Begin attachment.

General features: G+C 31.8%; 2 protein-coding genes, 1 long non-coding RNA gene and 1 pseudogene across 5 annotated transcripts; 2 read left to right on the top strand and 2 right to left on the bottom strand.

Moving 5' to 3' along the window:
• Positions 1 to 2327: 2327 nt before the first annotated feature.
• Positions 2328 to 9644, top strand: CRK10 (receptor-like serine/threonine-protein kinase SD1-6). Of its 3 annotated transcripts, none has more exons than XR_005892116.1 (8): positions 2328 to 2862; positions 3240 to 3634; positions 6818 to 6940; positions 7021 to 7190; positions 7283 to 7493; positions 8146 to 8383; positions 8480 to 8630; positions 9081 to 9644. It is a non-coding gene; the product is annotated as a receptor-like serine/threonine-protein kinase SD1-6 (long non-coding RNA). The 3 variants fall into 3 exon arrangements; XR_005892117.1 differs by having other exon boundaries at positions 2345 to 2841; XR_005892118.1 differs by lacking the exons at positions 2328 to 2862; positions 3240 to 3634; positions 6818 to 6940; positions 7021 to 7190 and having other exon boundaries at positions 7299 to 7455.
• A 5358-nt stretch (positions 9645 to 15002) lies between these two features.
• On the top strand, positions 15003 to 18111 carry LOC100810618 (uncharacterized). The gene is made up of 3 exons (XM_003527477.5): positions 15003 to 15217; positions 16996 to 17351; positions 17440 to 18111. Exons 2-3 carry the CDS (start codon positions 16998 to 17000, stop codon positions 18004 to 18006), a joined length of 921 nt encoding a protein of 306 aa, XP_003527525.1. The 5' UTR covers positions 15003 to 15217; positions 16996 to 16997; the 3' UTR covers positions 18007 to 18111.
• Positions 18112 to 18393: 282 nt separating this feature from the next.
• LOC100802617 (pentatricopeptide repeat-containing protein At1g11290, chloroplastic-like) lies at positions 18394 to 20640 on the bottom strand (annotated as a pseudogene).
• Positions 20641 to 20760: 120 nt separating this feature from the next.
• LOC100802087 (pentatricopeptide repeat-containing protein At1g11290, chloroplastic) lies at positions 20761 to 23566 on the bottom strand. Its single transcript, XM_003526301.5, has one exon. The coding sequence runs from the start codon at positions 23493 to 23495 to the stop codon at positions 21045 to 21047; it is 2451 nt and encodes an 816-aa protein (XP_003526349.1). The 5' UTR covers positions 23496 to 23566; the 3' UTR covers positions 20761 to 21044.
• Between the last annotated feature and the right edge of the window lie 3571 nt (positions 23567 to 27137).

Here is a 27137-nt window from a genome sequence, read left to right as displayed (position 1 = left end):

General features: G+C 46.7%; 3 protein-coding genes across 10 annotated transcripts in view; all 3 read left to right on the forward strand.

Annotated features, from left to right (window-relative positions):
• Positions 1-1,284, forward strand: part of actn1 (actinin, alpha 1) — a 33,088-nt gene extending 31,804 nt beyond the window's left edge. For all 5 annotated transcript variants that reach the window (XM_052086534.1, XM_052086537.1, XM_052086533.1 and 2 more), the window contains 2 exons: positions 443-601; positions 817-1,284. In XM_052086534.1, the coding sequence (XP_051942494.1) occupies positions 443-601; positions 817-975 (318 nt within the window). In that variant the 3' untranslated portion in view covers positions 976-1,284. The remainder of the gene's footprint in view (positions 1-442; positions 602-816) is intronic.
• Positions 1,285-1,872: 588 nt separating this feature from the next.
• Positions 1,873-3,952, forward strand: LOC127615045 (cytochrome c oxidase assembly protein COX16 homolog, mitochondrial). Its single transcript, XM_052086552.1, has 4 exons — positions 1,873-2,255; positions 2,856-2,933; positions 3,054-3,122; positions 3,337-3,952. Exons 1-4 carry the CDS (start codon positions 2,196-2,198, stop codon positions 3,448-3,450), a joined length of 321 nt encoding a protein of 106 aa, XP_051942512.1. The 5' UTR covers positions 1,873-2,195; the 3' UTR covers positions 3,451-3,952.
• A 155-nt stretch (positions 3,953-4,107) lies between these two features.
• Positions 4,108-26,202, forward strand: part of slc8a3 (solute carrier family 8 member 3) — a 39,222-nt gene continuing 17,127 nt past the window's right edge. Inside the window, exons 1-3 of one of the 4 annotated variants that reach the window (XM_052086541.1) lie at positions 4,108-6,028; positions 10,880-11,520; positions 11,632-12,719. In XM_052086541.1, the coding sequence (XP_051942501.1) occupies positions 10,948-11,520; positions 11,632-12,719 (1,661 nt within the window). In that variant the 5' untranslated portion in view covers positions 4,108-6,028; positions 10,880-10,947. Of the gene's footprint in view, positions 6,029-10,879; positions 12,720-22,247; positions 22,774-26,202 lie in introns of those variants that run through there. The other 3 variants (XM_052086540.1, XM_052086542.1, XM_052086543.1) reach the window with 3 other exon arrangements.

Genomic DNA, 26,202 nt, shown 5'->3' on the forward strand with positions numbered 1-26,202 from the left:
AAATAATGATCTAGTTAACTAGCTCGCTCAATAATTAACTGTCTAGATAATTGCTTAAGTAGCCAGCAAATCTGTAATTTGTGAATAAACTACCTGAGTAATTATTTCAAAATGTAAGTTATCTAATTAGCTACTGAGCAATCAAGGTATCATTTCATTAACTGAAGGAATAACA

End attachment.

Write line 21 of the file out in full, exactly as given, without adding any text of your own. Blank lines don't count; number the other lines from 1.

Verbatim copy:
AAATAATGATCTAGTTAACTAGCTCGCTCAATAATTAACTGTCTAGATAATTGCTTAAGTAGCCAGCAAATCTGTAATTTGTGAATAAACTACCTGAGTAATTATTTCAAAATGTAAGTTATCTAATTAGCTACTGAGCAATCAAGGTATCATTTCATTAACTGAAGGAATAACA